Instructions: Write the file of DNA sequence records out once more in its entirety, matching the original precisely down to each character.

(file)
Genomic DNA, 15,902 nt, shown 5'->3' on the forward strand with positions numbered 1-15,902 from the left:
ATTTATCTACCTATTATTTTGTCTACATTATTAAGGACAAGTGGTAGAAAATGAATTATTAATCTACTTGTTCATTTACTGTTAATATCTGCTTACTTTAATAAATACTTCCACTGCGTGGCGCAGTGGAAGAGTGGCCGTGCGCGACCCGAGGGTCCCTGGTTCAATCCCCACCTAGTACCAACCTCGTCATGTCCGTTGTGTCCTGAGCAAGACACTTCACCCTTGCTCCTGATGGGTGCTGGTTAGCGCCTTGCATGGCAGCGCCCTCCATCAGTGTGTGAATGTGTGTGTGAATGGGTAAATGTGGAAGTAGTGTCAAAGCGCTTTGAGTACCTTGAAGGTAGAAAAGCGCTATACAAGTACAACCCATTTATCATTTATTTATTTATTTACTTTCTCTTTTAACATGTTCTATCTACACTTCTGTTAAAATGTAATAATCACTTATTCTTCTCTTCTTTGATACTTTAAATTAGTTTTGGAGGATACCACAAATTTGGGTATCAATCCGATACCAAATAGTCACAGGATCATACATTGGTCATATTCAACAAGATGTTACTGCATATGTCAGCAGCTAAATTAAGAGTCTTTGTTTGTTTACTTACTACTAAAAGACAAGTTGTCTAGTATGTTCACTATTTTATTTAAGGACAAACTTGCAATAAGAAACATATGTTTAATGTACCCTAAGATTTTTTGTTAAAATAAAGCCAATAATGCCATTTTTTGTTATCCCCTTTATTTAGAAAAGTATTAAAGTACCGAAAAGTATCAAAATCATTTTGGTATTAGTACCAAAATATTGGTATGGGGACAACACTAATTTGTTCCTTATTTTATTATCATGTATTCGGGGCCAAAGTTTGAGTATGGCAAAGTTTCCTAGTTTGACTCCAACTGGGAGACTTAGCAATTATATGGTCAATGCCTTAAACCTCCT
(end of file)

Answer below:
Genomic DNA, 15,902 nt, shown 5'->3' on the forward strand with positions numbered 1-15,902 from the left:
ATTTATCTACCTATTATTTTGTCTACATTATTAAGGACAAGTGGTAGAAAATGAATTATTAATCTACTTGTTCATTTACTGTTAATATCTGCTTACTTTAATAAATACTTCCACTGCGTGGCGCAGTGGAAGAGTGGCCGTGCGCGACCCGAGGGTCCCTGGTTCAATCCCCACCTAGTACCAACCTCGTCATGTCCGTTGTGTCCTGAGCAAGACACTTCACCCTTGCTCCTGATGGGTGCTGGTTAGCGCCTTGCATGGCAGCGCCCTCCATCAGTGTGTGAATGTGTGTGTGAATGGGTAAATGTGGAAGTAGTGTCAAAGCGCTTTGAGTACCTTGAAGGTAGAAAAGCGCTATACAAGTACAACCCATTTATCATTTATTTATTTATTTACTTTCTCTTTTAACATGTTCTATCTACACTTCTGTTAAAATGTAATAATCACTTATTCTTCTCTTCTTTGATACTTTAAATTAGTTTTGGAGGATACCACAAATTTGGGTATCAATCCGATACCAAATAGTCACAGGATCATACATTGGTCATATTCAACAAGATGTTACTGCATATGTCAGCAGCTAAATTAAGAGTCTTTGTTTGTTTACTTACTACTAAAAGACAAGTTGTCTAGTATGTTCACTATTTTATTTAAGGACAAACTTGCAATAAGAAACATATGTTTAATGTACCCTAAGATTTTTTGTTAAAATAAAGCCAATAATGCCATTTTTTGTTATCCCCTTTATTTAGAAAAGTATTAAAGTACCGAAAAGTATCAAAATCATTTTGGTATTAGTACCAAAATATTGGTATGGGGACAACACTAATTTGTTCCTTATTTTATTATCATGTATTCGGGGCCAAAGTTTGAGTATGGCAAAGTTTCCTAGTTTGACTCCAACTGGGAGACTTAGCAATTATATGGTCAATGCCTTAAACCTCCT